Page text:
Jamaica International Invitational - a meet of record proportions

May 20, 2017
Asafa Powell (second left) winning the men's 100m in 9.95 seconds from Trinidad and Tobago's Marc Burns (second right). Ainsley Waugh (not in pic) was third in 10.31. Dwight Thomas (left) finished fourth in 10.32 and American Wes Felix (right) fifth in 10.53 at the 2006 Jamaica International Invitational.
In 2012, The United States' Bianca Knight (left) wins the women's 200 metres ahead of Jamaica's Shell-Ann Fraser-Pryce and Shalonda Solomon (right), of the US, at the Jamaica National Jamaica International Invitational World Challenge track and field meeting at the National Stadium on Saturday night. Knight won in 22.49 seconds ahead of Fraser-Pryce, 22.53 and Solomon, 22.82.
Justin Gatlin of the U.S. wins the men's 100m at the Diamond League Memorial Van Damme athletics event, at Brussels' King Baudouin stadium, on Friday, September 5, 2014. (AP Photo)
Former 400m world champion Lashawn Merritt training at the National Stadium ahead of the 2014 Jamaica International Invitational.
Trinidad-born American Kerron Clement (centre) taking the men's 400m hurdles in 48.95 from Jamaica's Dean Griffiths (left) 49.28 and Danny McFarlane (right), 49.35 at the 2006 JIII.

In all of its 13 stagings, the Jamaica International Invitational meet has provided fans with a ringside seat to watch some of the world's best athletes.

It all began in 2004 with a press conference for embattled US star Marion Jones. By then, she was embroiled IN a verbal battle with officialdom over possible use of illegal performance enhancers. Despite that, she charmed local reporters out of their socks.

She starred at the Invitational with a win in the 100 metres. She took the long jump as well on a night when the list of winners included American hurdler Gail Devers; Maria Mutola, Mozambique's 800 metre star; and Jamaican hero Davian Clarke.

As would be the case with Justin Gatlin in 2014, Jones received a warm welcome from the crowd.




Asafa Powell stole the show in 2005. His usual brilliant start gave him control of the men's 100 after just a few steps. Picture-perfect sprinting took him to the finish in 9.85 seconds. It was clear that the world record 9.78 wouldn't survive until the end of the season.

It didn't. In June, he exorcised the memory of his Olympic fifth-place finish the previous year with a world record of 9.77 in Athens.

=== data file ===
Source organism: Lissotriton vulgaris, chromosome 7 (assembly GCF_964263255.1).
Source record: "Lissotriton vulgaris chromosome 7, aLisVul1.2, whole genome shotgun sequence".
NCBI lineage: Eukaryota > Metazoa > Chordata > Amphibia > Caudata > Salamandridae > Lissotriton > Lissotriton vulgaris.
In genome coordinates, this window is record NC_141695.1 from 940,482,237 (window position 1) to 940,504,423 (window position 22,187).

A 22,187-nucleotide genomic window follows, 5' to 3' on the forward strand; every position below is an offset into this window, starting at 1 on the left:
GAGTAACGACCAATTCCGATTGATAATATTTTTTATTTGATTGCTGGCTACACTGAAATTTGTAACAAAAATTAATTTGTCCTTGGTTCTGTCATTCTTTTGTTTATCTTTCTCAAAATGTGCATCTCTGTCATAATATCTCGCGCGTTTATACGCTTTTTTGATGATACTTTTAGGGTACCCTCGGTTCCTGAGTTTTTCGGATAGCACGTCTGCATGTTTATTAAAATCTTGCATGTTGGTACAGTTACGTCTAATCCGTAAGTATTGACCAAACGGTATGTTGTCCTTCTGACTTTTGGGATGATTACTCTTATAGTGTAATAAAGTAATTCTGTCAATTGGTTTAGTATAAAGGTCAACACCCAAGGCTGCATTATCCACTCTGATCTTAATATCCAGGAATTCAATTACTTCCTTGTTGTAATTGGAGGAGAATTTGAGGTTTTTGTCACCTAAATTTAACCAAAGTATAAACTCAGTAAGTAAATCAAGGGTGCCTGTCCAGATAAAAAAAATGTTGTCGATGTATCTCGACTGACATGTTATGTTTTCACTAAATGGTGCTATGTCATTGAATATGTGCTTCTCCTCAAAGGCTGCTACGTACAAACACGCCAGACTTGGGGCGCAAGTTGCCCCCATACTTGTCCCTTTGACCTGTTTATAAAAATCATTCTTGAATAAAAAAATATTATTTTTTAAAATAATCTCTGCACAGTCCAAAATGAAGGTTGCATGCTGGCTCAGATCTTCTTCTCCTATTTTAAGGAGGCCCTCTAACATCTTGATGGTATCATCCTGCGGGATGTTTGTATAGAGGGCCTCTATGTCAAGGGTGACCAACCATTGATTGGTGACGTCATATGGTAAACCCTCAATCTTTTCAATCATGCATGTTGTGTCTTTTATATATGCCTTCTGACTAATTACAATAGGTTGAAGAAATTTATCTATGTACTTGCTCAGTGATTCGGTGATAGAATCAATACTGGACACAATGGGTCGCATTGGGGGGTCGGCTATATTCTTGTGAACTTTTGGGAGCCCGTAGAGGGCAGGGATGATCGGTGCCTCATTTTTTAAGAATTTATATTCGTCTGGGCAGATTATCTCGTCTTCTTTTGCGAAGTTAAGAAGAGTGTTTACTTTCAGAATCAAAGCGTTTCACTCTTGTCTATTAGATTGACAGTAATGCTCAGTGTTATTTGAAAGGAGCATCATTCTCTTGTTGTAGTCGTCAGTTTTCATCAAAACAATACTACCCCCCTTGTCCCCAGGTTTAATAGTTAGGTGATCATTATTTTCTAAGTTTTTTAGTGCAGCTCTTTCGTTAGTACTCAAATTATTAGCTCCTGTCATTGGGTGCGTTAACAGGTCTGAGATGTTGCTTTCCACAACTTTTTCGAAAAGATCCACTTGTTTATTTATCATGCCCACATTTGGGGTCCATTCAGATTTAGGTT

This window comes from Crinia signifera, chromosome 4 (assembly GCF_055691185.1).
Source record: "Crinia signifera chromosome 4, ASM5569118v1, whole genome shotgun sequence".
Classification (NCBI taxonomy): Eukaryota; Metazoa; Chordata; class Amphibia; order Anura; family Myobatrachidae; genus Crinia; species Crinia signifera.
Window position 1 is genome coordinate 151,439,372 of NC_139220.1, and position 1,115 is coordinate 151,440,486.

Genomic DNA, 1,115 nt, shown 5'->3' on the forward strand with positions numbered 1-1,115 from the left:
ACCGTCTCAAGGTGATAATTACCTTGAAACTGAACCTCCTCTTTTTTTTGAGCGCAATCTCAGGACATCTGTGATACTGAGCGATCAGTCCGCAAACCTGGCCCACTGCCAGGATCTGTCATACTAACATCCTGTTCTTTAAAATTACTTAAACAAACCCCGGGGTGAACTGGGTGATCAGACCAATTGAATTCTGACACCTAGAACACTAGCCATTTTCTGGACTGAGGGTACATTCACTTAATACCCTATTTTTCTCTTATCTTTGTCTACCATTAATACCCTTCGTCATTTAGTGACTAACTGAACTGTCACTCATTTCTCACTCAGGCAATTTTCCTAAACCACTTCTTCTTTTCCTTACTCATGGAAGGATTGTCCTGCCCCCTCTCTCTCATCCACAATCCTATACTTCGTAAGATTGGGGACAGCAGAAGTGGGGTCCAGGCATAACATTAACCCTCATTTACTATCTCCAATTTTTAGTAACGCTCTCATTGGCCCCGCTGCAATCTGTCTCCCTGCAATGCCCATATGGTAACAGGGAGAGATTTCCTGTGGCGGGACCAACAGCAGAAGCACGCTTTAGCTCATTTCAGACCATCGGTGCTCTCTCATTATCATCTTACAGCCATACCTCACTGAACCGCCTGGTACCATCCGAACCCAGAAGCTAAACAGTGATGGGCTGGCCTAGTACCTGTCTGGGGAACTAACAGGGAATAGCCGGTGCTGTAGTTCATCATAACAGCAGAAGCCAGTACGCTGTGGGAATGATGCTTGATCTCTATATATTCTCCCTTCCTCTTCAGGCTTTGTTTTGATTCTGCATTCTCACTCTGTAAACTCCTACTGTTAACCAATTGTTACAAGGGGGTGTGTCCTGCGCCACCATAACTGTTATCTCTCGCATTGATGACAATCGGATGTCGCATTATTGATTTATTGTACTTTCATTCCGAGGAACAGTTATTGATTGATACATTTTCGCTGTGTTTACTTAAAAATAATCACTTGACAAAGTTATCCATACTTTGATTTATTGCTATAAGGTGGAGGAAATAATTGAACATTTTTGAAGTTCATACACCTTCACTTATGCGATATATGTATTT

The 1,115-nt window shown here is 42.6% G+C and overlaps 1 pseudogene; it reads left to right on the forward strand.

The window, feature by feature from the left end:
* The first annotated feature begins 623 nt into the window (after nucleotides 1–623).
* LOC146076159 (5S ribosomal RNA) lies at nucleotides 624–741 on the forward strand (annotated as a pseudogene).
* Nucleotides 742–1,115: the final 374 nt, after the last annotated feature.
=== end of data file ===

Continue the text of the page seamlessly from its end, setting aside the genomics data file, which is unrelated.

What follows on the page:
Powell's 9.85 was the Invitational meet record until 2008 when Usain Bolt ran a brilliant time of 9.76 seconds.

By 2010, after world record sprint doubles at the 2008 Olympics and the 2009 World Championships, Bolt had become the sport's biggest star. Almost 30,000 people packed the Stadium to capacity, and Bolt didn't disappoint. He produced a spellbinding run over 200 metres. His winning time 19.56 seconds established an Invitational record.

As befits a meet held in the land of the sprinter, the records in the 100, 200, and 400 are worthy.

Yousef Al-Masral, a rare speed merchant from Saudi Arabia, broke LaShawn Merritt's Invitational record of 44.66 seconds with a committed run of 44.59 in 2015.

The women's sprint records are noteworthy, too. In her second visit to Kingston, Carmelita Jeter zipped the 100 in 10.86 in 2011. By contrast, the 200 and 400 records have stood since 2006 to Sherone Simpson at 22.14 and Sanya Richards-Ross at 49.89. Beyond the records, Richards-Ross has had famous battles at the Invitational with Novlene Williams-Mills.




Tall Bahamian Shaunae Miller showed her speed by equalling Sherone's 200 record in 2015. A year later, she was Olympic 400 metres champion.

There are three other events with significant meet records. Devers established the 100 metres hurdles mark in the first staging of the Invitational at 12.50 seconds. However, as proof that records were made to be broken, baby-faced American Jasmin Stowers sped past the Devers mark in 2015 with a neat performance of 12.39 seconds.

The other record that makes you trace your finger back across the page is the 400 metres hurdles mark set by Kerron Clement of the United States in 2008. The Trinidad and Tobago-born triple world champion damaged the field in 47.79 seconds. In 2016, Clement upgraded his 2008 Olympic bronze medal to gold in Rio.

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